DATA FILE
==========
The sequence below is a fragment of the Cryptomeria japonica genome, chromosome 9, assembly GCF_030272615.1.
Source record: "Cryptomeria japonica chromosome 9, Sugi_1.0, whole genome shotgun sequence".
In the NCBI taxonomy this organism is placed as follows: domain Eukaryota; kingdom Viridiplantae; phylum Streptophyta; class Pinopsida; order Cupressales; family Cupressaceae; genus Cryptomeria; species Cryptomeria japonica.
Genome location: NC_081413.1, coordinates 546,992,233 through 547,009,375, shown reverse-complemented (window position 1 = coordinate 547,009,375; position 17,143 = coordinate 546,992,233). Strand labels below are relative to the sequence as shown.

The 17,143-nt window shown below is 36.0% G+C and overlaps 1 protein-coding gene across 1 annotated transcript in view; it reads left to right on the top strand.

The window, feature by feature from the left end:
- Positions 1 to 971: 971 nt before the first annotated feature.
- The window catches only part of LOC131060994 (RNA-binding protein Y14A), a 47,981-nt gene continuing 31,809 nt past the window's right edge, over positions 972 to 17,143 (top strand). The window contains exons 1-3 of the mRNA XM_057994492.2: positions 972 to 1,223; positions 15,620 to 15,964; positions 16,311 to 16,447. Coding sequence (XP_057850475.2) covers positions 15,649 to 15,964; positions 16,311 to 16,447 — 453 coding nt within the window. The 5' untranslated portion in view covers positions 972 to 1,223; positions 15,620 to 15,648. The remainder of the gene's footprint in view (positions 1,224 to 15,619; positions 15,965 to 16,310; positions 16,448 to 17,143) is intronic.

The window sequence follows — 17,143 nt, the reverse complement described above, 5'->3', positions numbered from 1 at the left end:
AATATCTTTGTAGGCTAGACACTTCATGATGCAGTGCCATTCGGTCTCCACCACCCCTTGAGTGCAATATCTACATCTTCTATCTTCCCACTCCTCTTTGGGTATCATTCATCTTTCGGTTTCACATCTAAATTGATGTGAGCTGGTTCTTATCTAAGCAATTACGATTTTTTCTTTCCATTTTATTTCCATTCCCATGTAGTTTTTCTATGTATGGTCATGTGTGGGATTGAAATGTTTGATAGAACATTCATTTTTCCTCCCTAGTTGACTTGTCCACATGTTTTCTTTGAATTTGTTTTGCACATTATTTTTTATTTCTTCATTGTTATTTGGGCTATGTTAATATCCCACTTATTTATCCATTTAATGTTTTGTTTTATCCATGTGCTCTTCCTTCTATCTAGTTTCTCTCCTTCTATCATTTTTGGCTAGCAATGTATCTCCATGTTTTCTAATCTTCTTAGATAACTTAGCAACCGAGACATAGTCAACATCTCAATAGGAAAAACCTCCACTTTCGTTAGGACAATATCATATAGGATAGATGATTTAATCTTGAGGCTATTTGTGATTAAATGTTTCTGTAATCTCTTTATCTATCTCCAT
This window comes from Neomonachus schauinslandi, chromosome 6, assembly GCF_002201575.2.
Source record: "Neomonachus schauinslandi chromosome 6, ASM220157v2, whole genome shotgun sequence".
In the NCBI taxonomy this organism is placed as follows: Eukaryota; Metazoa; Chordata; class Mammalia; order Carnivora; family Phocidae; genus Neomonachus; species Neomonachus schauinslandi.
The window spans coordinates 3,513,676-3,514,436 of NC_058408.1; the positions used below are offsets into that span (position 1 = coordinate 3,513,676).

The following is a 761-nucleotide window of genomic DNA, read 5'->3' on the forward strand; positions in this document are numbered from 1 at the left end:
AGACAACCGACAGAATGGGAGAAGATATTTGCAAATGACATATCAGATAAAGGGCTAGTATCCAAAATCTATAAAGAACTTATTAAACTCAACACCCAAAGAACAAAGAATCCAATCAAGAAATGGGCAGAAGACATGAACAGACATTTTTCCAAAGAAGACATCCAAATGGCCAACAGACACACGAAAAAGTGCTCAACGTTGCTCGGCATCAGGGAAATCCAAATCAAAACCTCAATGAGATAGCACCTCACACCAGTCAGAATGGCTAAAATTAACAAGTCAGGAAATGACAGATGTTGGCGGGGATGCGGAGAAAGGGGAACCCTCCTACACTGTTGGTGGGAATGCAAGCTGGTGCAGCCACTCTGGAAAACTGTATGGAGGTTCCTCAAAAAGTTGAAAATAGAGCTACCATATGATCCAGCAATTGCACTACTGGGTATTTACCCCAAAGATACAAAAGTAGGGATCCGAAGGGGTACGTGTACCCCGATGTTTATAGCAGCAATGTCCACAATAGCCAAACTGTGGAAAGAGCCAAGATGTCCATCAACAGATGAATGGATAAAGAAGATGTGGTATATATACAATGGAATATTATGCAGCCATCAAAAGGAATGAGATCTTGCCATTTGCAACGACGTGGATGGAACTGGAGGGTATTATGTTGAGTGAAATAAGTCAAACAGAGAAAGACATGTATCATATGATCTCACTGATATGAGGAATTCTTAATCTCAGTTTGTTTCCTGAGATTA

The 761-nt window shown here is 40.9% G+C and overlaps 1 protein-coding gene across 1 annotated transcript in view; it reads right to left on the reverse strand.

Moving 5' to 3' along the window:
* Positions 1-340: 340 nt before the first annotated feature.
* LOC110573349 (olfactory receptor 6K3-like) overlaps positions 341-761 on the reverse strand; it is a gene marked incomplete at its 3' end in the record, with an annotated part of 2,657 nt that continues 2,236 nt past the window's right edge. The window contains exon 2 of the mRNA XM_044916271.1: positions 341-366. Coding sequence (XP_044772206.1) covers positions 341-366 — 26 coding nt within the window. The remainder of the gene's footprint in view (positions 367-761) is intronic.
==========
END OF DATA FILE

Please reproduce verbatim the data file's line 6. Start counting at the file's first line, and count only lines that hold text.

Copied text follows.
The window, feature by feature from the left end: